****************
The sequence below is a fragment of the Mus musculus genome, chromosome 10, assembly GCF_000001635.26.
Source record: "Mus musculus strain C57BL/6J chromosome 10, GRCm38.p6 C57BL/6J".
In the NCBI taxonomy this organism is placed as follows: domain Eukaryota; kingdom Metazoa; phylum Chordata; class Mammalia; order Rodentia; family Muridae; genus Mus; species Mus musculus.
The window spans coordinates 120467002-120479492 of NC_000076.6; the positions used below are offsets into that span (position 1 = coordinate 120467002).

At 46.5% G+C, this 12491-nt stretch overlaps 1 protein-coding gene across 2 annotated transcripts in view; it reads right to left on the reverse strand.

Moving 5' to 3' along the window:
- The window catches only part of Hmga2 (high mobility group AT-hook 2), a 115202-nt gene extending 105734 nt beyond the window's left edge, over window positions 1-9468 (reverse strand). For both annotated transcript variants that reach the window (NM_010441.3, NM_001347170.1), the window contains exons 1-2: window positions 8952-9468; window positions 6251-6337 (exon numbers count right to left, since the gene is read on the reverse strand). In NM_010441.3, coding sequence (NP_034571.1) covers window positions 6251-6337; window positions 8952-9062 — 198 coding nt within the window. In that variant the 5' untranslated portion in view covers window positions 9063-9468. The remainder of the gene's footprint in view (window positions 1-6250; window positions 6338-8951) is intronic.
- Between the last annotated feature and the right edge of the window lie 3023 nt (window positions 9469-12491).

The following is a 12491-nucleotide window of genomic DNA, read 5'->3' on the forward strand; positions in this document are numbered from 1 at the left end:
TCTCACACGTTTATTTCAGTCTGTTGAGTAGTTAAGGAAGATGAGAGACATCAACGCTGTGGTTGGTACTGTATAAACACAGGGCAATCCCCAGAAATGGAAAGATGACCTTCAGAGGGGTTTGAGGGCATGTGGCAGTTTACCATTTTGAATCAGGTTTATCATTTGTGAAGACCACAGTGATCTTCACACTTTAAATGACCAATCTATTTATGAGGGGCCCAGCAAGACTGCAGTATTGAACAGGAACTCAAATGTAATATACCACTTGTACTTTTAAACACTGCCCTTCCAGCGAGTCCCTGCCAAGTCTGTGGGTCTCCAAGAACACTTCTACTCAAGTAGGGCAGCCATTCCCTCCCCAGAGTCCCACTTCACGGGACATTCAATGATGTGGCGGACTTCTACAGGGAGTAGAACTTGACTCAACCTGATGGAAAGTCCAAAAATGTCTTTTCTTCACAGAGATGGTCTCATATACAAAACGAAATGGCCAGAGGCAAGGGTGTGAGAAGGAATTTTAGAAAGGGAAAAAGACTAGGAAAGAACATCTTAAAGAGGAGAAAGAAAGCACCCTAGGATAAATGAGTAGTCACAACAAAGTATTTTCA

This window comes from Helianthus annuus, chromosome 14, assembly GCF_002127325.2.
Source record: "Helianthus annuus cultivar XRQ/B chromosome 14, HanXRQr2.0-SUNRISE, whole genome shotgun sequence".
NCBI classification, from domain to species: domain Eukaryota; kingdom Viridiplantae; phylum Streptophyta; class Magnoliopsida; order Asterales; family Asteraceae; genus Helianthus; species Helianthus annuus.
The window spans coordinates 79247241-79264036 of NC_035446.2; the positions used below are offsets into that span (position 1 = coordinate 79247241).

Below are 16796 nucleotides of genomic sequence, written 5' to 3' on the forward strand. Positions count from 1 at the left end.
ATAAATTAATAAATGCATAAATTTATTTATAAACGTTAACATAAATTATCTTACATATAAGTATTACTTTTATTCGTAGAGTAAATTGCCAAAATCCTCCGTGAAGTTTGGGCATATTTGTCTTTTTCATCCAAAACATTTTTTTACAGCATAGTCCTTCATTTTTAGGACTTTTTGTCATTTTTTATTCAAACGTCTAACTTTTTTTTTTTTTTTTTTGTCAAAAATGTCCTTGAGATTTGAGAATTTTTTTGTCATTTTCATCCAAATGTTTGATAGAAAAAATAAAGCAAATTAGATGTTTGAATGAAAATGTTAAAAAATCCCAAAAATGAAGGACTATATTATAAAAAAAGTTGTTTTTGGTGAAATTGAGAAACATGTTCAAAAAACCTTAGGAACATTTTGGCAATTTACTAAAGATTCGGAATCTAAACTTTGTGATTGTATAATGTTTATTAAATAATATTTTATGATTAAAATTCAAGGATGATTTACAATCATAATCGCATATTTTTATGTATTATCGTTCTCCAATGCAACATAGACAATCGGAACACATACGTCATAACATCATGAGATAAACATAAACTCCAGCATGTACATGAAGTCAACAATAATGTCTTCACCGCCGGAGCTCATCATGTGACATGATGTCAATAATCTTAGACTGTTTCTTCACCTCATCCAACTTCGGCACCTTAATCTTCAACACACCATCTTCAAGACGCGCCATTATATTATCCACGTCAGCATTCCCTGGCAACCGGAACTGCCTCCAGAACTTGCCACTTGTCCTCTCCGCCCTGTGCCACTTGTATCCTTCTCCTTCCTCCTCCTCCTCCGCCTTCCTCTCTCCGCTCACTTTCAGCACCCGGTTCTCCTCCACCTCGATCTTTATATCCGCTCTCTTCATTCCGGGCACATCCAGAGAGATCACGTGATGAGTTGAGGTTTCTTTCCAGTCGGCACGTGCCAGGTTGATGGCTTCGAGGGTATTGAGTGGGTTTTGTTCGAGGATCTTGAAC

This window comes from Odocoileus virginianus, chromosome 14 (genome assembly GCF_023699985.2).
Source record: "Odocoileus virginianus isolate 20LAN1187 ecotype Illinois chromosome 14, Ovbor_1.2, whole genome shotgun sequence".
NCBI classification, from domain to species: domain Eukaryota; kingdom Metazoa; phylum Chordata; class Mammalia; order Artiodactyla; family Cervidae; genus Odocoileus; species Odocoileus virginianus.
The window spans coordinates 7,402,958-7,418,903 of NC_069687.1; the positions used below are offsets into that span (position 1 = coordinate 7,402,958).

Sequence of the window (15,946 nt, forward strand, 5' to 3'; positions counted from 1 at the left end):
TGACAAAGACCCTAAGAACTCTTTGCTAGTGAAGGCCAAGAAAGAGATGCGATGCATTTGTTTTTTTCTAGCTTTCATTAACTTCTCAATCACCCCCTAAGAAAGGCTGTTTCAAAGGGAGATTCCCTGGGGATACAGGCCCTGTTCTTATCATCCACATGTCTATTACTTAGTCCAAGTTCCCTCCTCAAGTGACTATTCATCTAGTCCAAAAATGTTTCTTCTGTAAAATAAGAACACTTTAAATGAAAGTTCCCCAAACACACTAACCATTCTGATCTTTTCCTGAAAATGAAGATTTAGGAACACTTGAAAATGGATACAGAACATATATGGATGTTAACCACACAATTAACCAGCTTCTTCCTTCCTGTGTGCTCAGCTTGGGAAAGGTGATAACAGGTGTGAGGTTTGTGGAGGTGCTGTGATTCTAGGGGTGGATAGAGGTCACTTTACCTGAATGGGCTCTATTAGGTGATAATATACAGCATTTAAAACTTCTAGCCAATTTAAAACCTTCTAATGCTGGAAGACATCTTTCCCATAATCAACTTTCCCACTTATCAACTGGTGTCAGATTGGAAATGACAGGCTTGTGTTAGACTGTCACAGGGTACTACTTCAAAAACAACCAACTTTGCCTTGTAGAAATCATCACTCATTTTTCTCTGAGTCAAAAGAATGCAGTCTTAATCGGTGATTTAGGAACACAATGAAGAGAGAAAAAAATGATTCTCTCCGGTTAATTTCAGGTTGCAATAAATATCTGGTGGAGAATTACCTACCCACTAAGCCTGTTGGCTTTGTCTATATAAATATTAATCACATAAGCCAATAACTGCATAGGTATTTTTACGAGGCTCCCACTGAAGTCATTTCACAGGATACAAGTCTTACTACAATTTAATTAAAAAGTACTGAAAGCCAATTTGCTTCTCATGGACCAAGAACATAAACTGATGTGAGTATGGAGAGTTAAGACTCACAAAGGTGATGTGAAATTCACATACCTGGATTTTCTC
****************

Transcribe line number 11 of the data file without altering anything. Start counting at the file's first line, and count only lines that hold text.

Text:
This window comes from Helianthus annuus, chromosome 14, assembly GCF_002127325.2.